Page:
ASIA/BAHRAIN - Apostolic Vicar of Northern Arabia, Bishop Camillo Ballin passes away, missionary in the lands of Islam

Tuesday, 14 April 2020 bishops   local churches   middle east   islam   emigration  


Rome (Agenzia Fides) - "Beloved Bishop Camillo Ballin passed away in Rome". This is how the Bahraini media reported the death of Combonian Camillo Ballin, Apostolic Vicar of northern Arabia, who died of cancer at almost 76 years of age on April 12, Easter Sunday, in the Roman hospital where he was hospitalized.
Camillo Ballin had dedicated his life as a missionary and then as a bishop at the service of the Christian communities present in Arab countries with a Muslim majority. Born in Fontaniva (province of Padua, diocese of Vicenza) on June 24, 1944, he entered the Seminary in Vicenza first and then, in 1963, he entered the novitiate of the Religious Institute of the Comboni Missionaries of the Heart of Jesus (MCCJ) founded by San Daniele Comboni, where he made his perpetual profession on 9 September 1968. On 30 March 1969 he received his priestly ordination. After his ordination, in 1970, he learned Arabic in Lebanon and Syria, and from 1971 to 1977 started his priestly apostolate in the Latin parish of St Joseph in Zamalek, Cairo and was then appointed parish priest. From 1977 to 1980 he moved to Lebanon and then to Rome for study reasons, obtaining a licentiate in Eastern liturgy at the Pontifical Oriental Institute. From 1981 to 1990, he was a professor at the Institute of Theology in Cairo and Delegation Superior and Provincial Superior of his religious congregation in Egypt. In 1990, he was assigned to the province of Sudan where he opened a Training Institute for the Formation of Religion Teachers in schools (1990-1997).
From 1997 till 2000, he was in Rome for his doctorate on the Church history of Sudan especially in the Mahdiyyah time (1881-1898 - during that period, the practice of any other religion, except the Mahdist Islam, was strictly forbidden) His research was on how Christians and Jews lived in those years of persecution.
Since 2000, he has been director of the Dar Comboni Center of Arab and Islamic Studies in Cairo, Egypt and professor of Church History in the Inter-Rite Major Seminary.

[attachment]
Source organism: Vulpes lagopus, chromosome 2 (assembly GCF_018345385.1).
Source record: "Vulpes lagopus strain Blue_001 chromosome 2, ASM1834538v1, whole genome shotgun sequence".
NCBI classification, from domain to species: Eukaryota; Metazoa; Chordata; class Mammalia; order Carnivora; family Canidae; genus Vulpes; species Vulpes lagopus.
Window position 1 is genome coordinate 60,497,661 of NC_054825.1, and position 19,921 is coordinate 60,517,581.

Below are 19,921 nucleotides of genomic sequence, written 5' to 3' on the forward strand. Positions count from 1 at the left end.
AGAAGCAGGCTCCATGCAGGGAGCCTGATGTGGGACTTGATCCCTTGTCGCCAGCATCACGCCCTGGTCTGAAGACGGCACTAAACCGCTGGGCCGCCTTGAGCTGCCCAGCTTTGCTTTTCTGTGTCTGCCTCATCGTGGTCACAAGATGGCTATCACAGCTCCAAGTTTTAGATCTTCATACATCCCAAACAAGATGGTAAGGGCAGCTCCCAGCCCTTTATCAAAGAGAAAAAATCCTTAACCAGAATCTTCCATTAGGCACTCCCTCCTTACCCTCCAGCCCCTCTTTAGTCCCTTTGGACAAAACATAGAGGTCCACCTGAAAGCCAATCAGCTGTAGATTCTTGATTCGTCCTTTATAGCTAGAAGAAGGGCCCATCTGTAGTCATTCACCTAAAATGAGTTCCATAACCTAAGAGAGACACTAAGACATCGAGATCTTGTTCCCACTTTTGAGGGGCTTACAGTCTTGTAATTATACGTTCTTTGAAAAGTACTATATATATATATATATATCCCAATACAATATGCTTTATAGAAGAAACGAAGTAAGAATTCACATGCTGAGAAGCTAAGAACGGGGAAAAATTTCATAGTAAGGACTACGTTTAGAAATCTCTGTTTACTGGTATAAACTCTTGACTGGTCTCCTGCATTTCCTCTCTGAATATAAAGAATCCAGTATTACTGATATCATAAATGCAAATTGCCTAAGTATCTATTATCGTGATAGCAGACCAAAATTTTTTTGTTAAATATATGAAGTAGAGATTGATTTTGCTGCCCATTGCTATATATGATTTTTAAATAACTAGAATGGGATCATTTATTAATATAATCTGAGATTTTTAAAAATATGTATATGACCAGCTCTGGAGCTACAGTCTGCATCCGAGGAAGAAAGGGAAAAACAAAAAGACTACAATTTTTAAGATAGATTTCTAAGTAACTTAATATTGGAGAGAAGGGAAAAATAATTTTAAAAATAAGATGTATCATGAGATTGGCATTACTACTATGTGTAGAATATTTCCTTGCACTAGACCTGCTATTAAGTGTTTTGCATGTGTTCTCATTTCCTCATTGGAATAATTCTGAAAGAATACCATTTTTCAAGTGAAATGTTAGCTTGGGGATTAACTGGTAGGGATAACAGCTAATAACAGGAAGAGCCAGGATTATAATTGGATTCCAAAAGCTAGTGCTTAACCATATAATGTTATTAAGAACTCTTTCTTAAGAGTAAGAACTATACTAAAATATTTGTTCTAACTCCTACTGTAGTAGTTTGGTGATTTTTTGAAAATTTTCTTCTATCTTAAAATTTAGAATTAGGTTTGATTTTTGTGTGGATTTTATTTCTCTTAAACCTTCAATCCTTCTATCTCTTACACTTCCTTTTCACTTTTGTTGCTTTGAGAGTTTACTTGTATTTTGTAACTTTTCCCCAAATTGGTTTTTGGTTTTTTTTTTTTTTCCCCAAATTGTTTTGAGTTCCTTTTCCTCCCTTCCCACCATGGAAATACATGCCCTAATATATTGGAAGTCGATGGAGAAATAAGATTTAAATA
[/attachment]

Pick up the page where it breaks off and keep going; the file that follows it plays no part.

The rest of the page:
July 14, 2005, Pope Benedict XVI appointed Bishop Ballin as the Vicar Apostolic of Kuwait, with the episcopal title of the seat of Arna. On September 2, 2005, in the cathedral of Kuwait City dedicated to the Holy Family, Ballin was consecrated bishop by Cardinal Crescenzio Sepe, at that time Prefect of the Congregation of Propaganda Fide. Then, on May 31, 2011, Pope Benedict XVI appointed him the first Apostolic Vicar of northern Arabia. He oversaw the territories of Kuwait, Bahrain, Qatar and Saudi Arabia.
In the last fifteen years, Bishop Ballin had served with apostolic realism and perspicacity the many communities of baptized Catholics - two and a half million, of whom one and a half million in Saudi Arabia, without churches - who arrived in his Apostolic Vicariate following the flows of immigration for work and from dozens of different countries, starting with India and the Philippines. A multilingual and multicolored Christianity, which increased without the contribution of any missionary strategy of evangelization, born from vital and concrete interests that pushed millions of people to leave their homelands and look for a decent salary. The effect - unexpected and not sought - is that in the Arabian Peninsula there have never been as many Christians as now (after the centuries of hiding following the first, exciting missionary progression, carried out by the ancient Church of the East, of Nestorian ancestry).
The Venetian Ballin had obtained the Bahrain passport to be able to travel freely in all the territories of the Vicariate. When he felt ill, more than a month ago, he was in Saudi Arabia, and from there he was taken to Rome.
In his public speeches, even answering questions that aimed to emphasize oppositions between Christianity and Islam, Bishop Ballin recognized that in the countries included in the Vicariate entrusted to him "there are no ongoing persecutions", he reported that he had never tried to convert an Islamist to Christianity, and he remembered that even in those lands mission consists "in imitating Jesus".
The intensity of the gaze of faith with which he looked at the events of Christians of the Arabian Peninsula had also surfaced in the words entrusted to him by Agenzia Fides (see Fides, 5/3/2016) on the occasion of the martyrdom of the four Missionary Sisters of Charity slaughtered on March 4, 2016 in Yemen by the command of terrorists who attacked a nursing home in the city of Aden that day, slaughtering 12 other people together with the religious women.
On that occasion, Bishop Ballin had looked at the massacre in Yemen in the light of the martyrdom experience that accompanies the whole history of the Church in its walk in history. "The closer the Church is to Jesus - the Apostolic Vicar of northern Arabia told Fides - the more closely she shares in his passion”. The massacre by a group of armed men committed inside a Home for elderly and disabled persons entrusted to the care of the Sisters of Mother Teresa is “a sign that the Congregation is very close to Jesus Christ, because the nearer a person comes to Jesus Christ the more they come close to his cross. No Christian who is far from Christ will never be touched by persecution, whereas the Christian who comes close to Christ becomes involved in his passion and death and will be close to him in the glory of his victory". (GV) (Agenzia Fides, 14/4/2020)